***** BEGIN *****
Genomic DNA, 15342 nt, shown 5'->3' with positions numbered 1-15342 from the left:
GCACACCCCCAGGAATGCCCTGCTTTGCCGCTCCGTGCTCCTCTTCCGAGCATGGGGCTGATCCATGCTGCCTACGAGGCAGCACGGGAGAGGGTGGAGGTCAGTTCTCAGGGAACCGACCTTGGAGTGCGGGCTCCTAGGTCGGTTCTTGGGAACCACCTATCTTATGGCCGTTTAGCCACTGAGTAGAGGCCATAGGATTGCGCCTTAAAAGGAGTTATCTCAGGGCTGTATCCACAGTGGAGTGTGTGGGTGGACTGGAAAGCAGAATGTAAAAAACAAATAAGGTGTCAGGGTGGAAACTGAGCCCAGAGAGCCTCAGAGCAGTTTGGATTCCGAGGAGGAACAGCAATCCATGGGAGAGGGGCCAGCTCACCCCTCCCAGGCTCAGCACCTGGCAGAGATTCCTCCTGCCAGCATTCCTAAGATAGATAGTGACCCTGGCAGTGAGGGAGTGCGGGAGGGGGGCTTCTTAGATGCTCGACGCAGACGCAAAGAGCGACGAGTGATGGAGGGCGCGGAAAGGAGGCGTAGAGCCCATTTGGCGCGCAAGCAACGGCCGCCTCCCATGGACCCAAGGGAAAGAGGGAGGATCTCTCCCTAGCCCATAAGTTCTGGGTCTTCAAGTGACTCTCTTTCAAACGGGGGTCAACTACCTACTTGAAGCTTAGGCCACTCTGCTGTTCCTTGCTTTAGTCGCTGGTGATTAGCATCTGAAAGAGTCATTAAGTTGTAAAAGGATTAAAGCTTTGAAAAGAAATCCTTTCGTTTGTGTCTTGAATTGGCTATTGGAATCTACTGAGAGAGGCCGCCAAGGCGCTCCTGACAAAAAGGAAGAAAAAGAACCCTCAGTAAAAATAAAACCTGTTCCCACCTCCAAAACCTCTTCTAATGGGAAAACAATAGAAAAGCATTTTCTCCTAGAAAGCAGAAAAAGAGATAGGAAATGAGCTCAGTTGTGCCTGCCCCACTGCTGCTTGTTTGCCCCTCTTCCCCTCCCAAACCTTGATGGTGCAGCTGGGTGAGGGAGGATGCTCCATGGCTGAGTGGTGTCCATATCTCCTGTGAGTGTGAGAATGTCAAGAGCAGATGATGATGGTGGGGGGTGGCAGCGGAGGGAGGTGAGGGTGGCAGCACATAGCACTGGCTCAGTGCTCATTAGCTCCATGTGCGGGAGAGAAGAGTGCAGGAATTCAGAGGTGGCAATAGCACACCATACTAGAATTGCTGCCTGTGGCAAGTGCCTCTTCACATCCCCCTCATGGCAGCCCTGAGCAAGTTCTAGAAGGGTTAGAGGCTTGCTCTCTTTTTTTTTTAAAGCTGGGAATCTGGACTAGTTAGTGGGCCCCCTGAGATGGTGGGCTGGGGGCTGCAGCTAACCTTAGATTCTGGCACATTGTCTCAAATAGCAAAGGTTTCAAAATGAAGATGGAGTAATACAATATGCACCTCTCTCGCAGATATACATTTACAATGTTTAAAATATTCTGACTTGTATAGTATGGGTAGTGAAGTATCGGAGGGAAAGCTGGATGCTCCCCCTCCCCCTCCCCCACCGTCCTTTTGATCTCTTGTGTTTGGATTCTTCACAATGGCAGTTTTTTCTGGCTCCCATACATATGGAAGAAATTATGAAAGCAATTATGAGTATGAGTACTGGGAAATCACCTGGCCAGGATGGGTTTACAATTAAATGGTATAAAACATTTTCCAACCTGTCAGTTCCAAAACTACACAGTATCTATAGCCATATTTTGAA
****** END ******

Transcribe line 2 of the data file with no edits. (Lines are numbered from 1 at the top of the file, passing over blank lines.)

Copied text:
GCACACCCCCAGGAATGCCCTGCTTTGCCGCTCCGTGCTCCTCTTCCGAGCATGGGGCTGATCCATGCTGCCTACGAGGCAGCACGGGAGAGGGTGGAGGTCAGTTCTCAGGGAACCGACCTTGGAGTGCGGGCTCCTAGGTCGGTTCTTGGGAACCACCTATCTTATGGCCGTTTAGCCACTGAGTAGAGGCCATAGGATTGCGCCTTAAAAGGAGTTATCTCAGGGCTGTATCCACAGTGGAGTGTGTGGGTGGACTGGAAAGCAGAATGTAAAAAACAAATAAGGTGTCAGGGTGGAAACTGAGCCCAGAGAGCCTCAGAGCAGTTTGGATTCCGAGGAGGAACAGCAATCCATGGGAGAGGGGCCAGCTCACCCCTCCCAGGCTCAGCACCTGGCAGAGATTCCTCCTGCCAGCATTCCTAAGATAGATAGTGACCCTGGCAGTGAGGGAGTGCGGGAGGGGGGCTTCTTAGATGCTCGACGCAGACGCAAAGAGCGACGAGTGATGGAGGGCGCGGAAAGGAGGCGTAGAGCCCATTTGGCGCGCAAGCAACGGCCGCCTCCCATGGACCCAAGGGAAAGAGGGAGGATCTCTCCCTAGCCCATAAGTTCTGGGTCTTCAAGTGACTCTCTTTCAAACGGGGGTCAACTACCTACTTGAAGCTTAGGCCACTCTGCTGTTCCTTGCTTTAGTCGCTGGTGATTAGCATCTGAAAGAGTCATTAAGTTGTAAAAGGATTAAAGCTTTGAAAAGAAATCCTTTCGTTTGTGTCTTGAATTGGCTATTGGAATCTACTGAGAGAGGCCGCCAAGGCGCTCCTGACAAAAAGGAAGAAAAAGAACCCTCAGTAAAAATAAAACCTGTTCCCACCTCCAAAACCTCTTCTAATGGGAAAACAATAGAAAAGCATTTTCTCCTAGAAAGCAGAAAAAGAGATAGGAAATGAGCTCAGTTGTGCCTGCCCCACTGCTGCTTGTTTGCCCCTCTTCCCCTCCCAAACCTTGATGGTGCAGCTGGGTGAGGGAGGATGCTCCATGGCTGAGTGGTGTCCATATCTCCTGTGAGTGTGAGAATGTCAAGAGCAGATGATGATGGTGGGGGGTGGCAGCGGAGGGAGGTGAGGGTGGCAGCACATAGCACTGGCTCAGTGCTCATTAGCTCCATGTGCGGGAGAGAAGAGTGCAGGAATTCAGAGGTGGCAATAGCACACCATACTAGAATTGCTGCCTGTGGCAAGTGCCTCTTCACATCCCCCTCATGGCAGCCCTGAGCAAGTTCTAGAAGGGTTAGAGGCTTGCTCTCTTTTTTTTTTAAAGCTGGGAATCTGGACTAGTTAGTGGGCCCCCTGAGATGGTGGGCTGGGGGCTGCAGCTAACCTTAGATTCTGGCACATTGTCTCAAATAGCAAAGGTTTCAAAATGAAGATGGAGTAATACAATATGCACCTCTCTCGCAGATATACATTTACAATGTTTAAAATATTCTGACTTGTATAGTATGGGTAGTGAAGTATCGGAGGGAAAGCTGGATGCTCCCCCTCCCCCTCCCCCACCGTCCTTTTGATCTCTTGTGTTTGGATTCTTCACAATGGCAGTTTTTTCTGGCTCCCATACATATGGAAGAAATTATGAAAGCAATTATGAGTATGAGTACTGGGAAATCACCTGGCCAGGATGGGTTTACAATTAAATGGTATAAAACATTTTCCAACCTGTCAGTTCCAAAACTACACAGTATCTATAGCCATATTTTGAA